Any science has to live with the terminology handed down by those who nurtured it in its youth. Biology is certainly no exception, and is riddled with terms that can be vague, confusing and even harmful.

One such word is 'Mutation' which has connotations of mutants and radioactive waste (and possibly superpowers, depending on). This is because biology is rooted in disease and illness - not just a colourful metaphor. One of the most important things to know about the body is what happens when it goes wrong. So those mutations that lead to disease were the first to be noticed and recorded; leading to a pejorative flavour for the word.

So, are all mutations harmful? This is a question beloved of creationists because it implies the answer 'yes'. This veiwpoint has organisms so finely balanced that any change will 'wreak havoc' on the carefully designed structure. Considering the huge range of disorders that are afflict upon us by our genes, this fear of change is unsurprising.

This leaves a minor problem; why aren't we all the same? I have often noticed the dissimilarity between me and my neighbours (no, not because I'm a twisted, mutant mad scientist...). If any change to the 'blueprints' of a human leads to disease, how can you have more than one variation? Also, I will reluctantly admit that there are those who are genetically better at some things than me - olympic runners with more leg muscle fibers for example. It seems reasonable, therefore for my children to 'mutate' into athletes.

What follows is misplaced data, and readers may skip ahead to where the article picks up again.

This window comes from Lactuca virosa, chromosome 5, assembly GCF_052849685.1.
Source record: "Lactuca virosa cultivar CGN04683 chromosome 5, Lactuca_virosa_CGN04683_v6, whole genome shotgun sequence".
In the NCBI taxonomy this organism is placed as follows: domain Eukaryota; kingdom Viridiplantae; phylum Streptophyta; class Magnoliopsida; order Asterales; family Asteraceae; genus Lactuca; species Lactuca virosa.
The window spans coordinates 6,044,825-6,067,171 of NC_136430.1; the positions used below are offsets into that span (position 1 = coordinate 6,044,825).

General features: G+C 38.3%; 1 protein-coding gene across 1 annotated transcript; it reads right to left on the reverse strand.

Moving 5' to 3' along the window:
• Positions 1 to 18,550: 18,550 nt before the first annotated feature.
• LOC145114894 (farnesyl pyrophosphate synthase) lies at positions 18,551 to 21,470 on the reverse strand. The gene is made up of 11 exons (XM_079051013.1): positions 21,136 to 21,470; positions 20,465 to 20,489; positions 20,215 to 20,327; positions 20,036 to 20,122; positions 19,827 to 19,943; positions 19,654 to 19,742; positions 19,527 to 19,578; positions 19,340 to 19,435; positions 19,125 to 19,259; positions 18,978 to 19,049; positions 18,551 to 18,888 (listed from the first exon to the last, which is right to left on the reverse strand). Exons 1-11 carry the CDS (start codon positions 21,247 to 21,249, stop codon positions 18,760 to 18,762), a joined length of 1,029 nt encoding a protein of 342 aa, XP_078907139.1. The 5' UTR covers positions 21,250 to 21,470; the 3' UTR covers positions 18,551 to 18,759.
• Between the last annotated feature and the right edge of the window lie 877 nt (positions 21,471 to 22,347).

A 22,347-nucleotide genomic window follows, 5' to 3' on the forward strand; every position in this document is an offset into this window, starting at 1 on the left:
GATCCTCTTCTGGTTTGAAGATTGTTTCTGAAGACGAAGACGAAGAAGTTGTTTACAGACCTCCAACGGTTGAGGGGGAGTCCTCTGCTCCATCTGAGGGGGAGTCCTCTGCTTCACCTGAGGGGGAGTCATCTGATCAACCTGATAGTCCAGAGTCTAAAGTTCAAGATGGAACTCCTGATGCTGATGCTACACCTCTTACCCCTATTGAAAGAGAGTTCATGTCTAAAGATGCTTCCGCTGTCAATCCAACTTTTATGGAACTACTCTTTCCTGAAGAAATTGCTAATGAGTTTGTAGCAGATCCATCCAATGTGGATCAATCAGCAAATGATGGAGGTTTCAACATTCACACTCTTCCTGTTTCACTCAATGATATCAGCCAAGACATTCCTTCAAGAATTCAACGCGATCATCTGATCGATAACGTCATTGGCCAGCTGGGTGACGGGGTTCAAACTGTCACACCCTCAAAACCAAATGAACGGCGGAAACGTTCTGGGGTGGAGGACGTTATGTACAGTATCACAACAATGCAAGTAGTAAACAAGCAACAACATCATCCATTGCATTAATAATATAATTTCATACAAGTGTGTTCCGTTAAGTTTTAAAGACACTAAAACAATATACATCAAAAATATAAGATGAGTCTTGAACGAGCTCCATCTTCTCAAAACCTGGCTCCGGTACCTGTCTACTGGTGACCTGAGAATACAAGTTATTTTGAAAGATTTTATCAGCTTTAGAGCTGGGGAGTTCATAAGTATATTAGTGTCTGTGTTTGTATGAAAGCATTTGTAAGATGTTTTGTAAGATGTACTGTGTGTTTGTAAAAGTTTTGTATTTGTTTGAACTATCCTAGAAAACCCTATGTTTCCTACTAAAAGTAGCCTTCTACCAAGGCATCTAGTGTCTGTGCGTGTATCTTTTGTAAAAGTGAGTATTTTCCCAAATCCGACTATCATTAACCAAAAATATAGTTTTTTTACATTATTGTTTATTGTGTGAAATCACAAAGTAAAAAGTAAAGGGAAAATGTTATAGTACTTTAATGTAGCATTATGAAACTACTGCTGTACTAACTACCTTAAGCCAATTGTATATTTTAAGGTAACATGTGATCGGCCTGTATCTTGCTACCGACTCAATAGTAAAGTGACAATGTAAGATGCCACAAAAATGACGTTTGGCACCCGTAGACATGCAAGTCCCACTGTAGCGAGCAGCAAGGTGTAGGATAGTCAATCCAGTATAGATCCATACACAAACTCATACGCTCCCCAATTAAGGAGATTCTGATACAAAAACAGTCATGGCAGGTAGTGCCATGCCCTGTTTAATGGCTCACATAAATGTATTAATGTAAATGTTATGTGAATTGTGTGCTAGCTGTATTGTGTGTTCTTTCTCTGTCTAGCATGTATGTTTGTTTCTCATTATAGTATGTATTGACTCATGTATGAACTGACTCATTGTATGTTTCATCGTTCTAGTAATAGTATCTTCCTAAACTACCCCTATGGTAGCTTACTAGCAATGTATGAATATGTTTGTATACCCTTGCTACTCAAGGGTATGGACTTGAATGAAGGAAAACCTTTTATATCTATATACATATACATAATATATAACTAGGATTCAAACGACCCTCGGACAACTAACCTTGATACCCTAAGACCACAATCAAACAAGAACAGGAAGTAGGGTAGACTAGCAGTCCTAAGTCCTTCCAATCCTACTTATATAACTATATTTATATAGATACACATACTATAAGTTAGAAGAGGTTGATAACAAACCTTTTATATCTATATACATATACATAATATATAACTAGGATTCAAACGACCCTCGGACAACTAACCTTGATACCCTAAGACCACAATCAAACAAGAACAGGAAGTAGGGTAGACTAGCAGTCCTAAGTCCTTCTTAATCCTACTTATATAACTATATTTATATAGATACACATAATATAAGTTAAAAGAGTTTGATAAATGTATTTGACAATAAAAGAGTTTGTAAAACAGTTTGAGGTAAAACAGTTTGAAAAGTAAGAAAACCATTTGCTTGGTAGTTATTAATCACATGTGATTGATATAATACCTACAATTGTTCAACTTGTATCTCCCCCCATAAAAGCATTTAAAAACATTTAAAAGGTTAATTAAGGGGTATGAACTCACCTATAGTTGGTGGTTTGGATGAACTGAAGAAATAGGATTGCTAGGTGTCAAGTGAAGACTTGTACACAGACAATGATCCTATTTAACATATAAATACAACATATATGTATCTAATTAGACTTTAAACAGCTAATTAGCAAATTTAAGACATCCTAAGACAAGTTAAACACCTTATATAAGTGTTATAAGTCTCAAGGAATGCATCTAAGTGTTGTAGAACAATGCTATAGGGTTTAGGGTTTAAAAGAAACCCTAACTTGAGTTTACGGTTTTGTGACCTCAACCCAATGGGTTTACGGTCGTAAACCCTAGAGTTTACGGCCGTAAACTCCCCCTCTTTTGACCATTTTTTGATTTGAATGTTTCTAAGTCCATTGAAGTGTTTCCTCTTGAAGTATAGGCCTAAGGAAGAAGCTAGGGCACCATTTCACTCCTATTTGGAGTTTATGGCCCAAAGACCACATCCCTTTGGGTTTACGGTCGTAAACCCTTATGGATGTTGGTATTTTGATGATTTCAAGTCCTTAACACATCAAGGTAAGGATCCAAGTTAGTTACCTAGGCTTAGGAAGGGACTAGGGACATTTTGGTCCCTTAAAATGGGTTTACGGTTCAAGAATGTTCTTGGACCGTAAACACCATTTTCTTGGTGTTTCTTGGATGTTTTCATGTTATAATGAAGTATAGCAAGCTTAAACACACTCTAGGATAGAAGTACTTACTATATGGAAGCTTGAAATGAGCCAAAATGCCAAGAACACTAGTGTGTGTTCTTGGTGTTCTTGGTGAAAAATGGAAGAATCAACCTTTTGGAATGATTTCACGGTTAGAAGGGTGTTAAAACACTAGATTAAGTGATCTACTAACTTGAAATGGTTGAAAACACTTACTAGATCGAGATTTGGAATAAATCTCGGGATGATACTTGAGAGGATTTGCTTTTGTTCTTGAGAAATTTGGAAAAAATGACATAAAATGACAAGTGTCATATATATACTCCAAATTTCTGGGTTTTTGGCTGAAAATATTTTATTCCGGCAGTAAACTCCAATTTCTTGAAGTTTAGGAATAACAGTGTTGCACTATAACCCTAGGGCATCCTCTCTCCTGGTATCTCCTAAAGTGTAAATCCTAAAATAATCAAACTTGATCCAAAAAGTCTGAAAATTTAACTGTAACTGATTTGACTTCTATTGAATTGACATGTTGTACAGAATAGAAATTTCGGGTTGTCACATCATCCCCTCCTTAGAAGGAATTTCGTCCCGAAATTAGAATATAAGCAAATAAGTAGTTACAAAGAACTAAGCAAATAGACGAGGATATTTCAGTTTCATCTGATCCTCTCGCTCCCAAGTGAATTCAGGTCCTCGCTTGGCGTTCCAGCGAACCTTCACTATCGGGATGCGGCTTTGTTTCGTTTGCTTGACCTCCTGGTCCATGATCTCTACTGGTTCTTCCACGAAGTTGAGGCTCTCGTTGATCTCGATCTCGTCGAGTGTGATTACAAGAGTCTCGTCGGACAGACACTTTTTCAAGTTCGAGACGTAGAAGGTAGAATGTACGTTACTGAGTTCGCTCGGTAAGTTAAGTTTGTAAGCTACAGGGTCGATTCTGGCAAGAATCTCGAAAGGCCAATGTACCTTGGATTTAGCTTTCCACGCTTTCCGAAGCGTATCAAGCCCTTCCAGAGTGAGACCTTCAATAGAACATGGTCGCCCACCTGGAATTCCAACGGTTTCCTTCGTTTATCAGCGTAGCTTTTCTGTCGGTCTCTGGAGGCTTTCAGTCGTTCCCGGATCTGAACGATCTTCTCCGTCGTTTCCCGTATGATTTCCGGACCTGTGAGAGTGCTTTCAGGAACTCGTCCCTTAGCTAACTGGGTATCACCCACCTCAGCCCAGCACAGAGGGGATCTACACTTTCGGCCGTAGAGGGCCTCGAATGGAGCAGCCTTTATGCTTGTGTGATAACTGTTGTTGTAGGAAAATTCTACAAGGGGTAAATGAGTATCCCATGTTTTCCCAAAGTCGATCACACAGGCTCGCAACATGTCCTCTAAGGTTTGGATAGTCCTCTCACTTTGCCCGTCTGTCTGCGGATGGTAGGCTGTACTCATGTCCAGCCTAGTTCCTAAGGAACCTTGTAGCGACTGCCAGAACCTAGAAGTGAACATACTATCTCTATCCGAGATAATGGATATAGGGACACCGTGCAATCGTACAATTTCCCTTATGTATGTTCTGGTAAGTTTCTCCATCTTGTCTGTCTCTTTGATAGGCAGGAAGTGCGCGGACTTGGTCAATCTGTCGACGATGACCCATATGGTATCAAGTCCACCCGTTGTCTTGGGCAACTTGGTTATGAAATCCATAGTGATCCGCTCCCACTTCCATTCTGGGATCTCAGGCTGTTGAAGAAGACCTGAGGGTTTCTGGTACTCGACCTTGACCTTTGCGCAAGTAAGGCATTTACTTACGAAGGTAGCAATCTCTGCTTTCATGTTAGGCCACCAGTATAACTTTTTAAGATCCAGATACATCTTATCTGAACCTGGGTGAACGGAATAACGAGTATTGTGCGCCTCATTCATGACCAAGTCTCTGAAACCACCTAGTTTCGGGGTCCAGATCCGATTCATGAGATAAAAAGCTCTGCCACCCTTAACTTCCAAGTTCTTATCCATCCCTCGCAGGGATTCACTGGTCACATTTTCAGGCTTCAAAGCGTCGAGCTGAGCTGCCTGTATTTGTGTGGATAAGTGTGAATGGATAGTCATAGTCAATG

There does not seem to be any difference between variation in a species and mutation. What must be recognised is that change is not intrinsically good or bad - it must be taken in context of the whole system. It so happens that biosystems are adept at managing change - by design. Whether you consider the design to be blind or not is your choice.